I decided to make my solo blog, Get Trolled, about Asian Americans in the world of League of Legends  and in the context of other popular, online games, as the MOBA community is one I love and know well. Gamer or not, you might have been aware of recent happenings in the past few weeks – like eSports becoming federally recognized as real, professional athletics or of all the hate given to an all-female League of Legends team that was one contributor to its eventual disbanding. As an Asian dominated, Internet phenomenon – with its own troublesome misrepresentations – it’s important to consider the social implications and influences of the eSports community upon our new generation of gamers. With 32 million active League of Legends players, 60% of whom are in college, online gaming is definitely a relevant topic of youth culture!

So enjoy! Hopefully if you don’t already, it might entice you to give these games a try. And if you do play – League or SMITE, in particular – hit me up with your IGN c:

Do you like… HELLO KITTY?


For this week, I decided to write about a more recent video from one of my favorite Youtuber’s, mychonny’s (John Luc) “Things to Know About Asian Girls”. He is actually from Australia, but I found that this video had themes that were also incredibly relevant to what we’ve been discussing of Asian American culture, while also being presented in a way similar to other Asian American Youtube artists, like pyrobooby. As Henry Jenkins writes in his Nine Propositions Towards a Cultural Theory of Youtube: “YouTube has emerged as the meeting point between a range of different grassroots communities”. And although chonny may be from Australia, the subject of his skit reveals that the same Asian stereotypes surpass just our own cultural boundaries and are further perpetuated by globally consumed sources of media, like Youtube. As different people have come to embrace these forms of online media, they gain perspective and are influenced by each other’s cultures and inevitably emerge with common themes – in this case, stereotypes towards acculturated, Asian women.

Released only a month ago, his video depicts a spectrum of the “types” of Asian females. At one extreme, there’s the “Import”, who would be relatable to your typical assimilated Asian, without any of the characteristics associated with traditional behavior. “They dress up, make up, import model look!” similar to white women. They essentially exist as white-washed and Americanized, they are consumers of superfluous, upper-class, material goods, and basically fit the model of a young, carefree, party girl. At the other end of the spectrum, there are the “F.O.B’s”, who speak with a heavy accent, dress in traditional clothing, act manipulatively, and are simply after providers to pamper – as chonny puts it, the “dumb, rich, white man” who can give them the monaaay. Then in some happy medium, there’s the “Type A” – the average girl, who’s ideally a perfect balance between Asian and white culture – they’re sweet, conservative, and studious. According to chonny, an Average A would proclaim, “Ewww, I want A’s not the D!” when asked what kind of boy she’d want to date.

As a backdrop to his focus on females, Luc depicts how males in general react towards Asian women. While it may be rather vulgar, it reinforces how all Asian women, despite their “type” are perceived as hypersexualized beings. His white impersonation simply boasts of having a big penis, his nerdier, Asian male impersonation is obviously less masculine and has nothing working for him, besides his love for anime and his math joke: “I’m single + you’re Asian, that’s a pretty good equation!”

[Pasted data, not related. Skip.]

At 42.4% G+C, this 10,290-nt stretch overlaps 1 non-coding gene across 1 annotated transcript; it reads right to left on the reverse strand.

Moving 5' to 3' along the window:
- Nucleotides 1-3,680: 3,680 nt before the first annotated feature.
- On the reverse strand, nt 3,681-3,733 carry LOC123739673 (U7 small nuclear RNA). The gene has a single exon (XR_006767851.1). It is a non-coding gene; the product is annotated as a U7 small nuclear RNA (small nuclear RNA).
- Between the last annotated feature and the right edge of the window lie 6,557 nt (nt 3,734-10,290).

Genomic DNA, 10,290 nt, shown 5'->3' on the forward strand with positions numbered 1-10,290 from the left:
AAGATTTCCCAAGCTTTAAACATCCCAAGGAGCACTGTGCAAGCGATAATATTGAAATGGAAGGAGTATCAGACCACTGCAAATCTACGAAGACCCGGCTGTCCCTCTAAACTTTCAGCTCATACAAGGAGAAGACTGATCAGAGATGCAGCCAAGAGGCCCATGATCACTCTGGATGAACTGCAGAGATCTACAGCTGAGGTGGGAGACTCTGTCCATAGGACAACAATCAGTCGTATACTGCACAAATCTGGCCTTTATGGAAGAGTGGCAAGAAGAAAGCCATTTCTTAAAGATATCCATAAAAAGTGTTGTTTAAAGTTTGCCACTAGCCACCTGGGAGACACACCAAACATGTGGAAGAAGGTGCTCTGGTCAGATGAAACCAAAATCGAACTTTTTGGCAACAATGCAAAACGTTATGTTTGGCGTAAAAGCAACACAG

Hello there, ASAM118! My name is Alexis Ramos. This fall, I will begin my trek as an upperclassman, specifically as a 3rd year Environmental Studies major and Ecology minor. I was previously Biochemistry — aiming for medical school — when I realized that my passion was for plants, not so much the human body. As 1st generation Filipina, I always like to indulge in the occasional Asian American course, especially as nowadays, while living so far from home and going to a school that is (for once) not predominantly Asian, I feel as if I’ve disassociated myself from my own culture. As a young girl, I was (and still am) obsessed with Pokemon and various manga and anime. However, nowadays, my favorite examples of Asian American pop culture are the vivid displays of trending fashion, for example, with icons like Kyarypamyupamyu, CL, Goto Maki, and Jia. Most of these women are music moguls, as well as fashion icons, which simply shows how one aspect of popular culture can influence and resound in another. 

To me, popular culture is not only defined by one’s society, but also defines it and it’s people, even if some of the individuals don’t exactly wish to be part of such popular norms. I always though it was funny that it was the self-proclaimed “hipsters”, ironically enough, who liked to identify themselves with counter-culture. Popular culture changes year by year, generation by generation, but I find that I would most associate the term with young adults. As individuals of a society, we choose what we consider favorable and what is unfavorable — influential companies and corporations may push an idea forward (whether it’s in terms of music, clothing, or even food) but it’s the people who choose to accept it and “hype” into the definition of popular. It is through such a process by which we can identify and define a certain group of people, but even though Pop Culture is constantly changing and evolving, long-term negative aspects — such as stereotypes and false representation — inevitably arise.